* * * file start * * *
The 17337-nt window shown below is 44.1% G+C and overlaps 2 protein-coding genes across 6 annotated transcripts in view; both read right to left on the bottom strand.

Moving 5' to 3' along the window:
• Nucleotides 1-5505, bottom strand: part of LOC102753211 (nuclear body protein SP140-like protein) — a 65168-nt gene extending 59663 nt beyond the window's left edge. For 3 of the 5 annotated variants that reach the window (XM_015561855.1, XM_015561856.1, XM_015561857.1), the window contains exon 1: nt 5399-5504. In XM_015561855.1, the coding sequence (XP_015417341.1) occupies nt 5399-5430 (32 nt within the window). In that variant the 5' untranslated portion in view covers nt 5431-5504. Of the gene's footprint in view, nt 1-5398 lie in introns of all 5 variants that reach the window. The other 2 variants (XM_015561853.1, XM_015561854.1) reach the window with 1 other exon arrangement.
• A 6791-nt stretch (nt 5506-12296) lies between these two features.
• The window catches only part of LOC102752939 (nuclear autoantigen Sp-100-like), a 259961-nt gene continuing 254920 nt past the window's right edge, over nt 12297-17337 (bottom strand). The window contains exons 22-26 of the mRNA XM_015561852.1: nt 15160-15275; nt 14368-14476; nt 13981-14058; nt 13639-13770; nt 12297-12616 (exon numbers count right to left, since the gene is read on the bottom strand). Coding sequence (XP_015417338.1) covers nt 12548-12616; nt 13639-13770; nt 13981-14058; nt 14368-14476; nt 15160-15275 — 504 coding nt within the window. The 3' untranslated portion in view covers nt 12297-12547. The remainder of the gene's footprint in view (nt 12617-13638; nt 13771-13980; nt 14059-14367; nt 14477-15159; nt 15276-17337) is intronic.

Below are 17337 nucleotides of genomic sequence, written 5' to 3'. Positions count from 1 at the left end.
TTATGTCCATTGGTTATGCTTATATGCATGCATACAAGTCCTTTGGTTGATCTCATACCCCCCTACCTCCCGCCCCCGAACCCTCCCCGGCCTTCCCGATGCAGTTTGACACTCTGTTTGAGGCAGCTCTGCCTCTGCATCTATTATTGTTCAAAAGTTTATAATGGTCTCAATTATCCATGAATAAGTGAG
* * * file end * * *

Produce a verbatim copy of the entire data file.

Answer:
The 17337-nt window shown below is 44.1% G+C and overlaps 2 protein-coding genes across 6 annotated transcripts in view; both read right to left on the bottom strand.

Moving 5' to 3' along the window:
• Nucleotides 1-5505, bottom strand: part of LOC102753211 (nuclear body protein SP140-like protein) — a 65168-nt gene extending 59663 nt beyond the window's left edge. For 3 of the 5 annotated variants that reach the window (XM_015561855.1, XM_015561856.1, XM_015561857.1), the window contains exon 1: nt 5399-5504. In XM_015561855.1, the coding sequence (XP_015417341.1) occupies nt 5399-5430 (32 nt within the window). In that variant the 5' untranslated portion in view covers nt 5431-5504. Of the gene's footprint in view, nt 1-5398 lie in introns of all 5 variants that reach the window. The other 2 variants (XM_015561853.1, XM_015561854.1) reach the window with 1 other exon arrangement.
• A 6791-nt stretch (nt 5506-12296) lies between these two features.
• The window catches only part of LOC102752939 (nuclear autoantigen Sp-100-like), a 259961-nt gene continuing 254920 nt past the window's right edge, over nt 12297-17337 (bottom strand). The window contains exons 22-26 of the mRNA XM_015561852.1: nt 15160-15275; nt 14368-14476; nt 13981-14058; nt 13639-13770; nt 12297-12616 (exon numbers count right to left, since the gene is read on the bottom strand). Coding sequence (XP_015417338.1) covers nt 12548-12616; nt 13639-13770; nt 13981-14058; nt 14368-14476; nt 15160-15275 — 504 coding nt within the window. The 3' untranslated portion in view covers nt 12297-12547. The remainder of the gene's footprint in view (nt 12617-13638; nt 13771-13980; nt 14059-14367; nt 14477-15159; nt 15276-17337) is intronic.

Below are 17337 nucleotides of genomic sequence, written 5' to 3'. Positions count from 1 at the left end.
TTATGTCCATTGGTTATGCTTATATGCATGCATACAAGTCCTTTGGTTGATCTCATACCCCCCTACCTCCCGCCCCCGAACCCTCCCCGGCCTTCCCGATGCAGTTTGACACTCTGTTTGAGGCAGCTCTGCCTCTGCATCTATTATTGTTCAAAAGTTTATAATGGTCTCAATTATCCATGAATAAGTGAG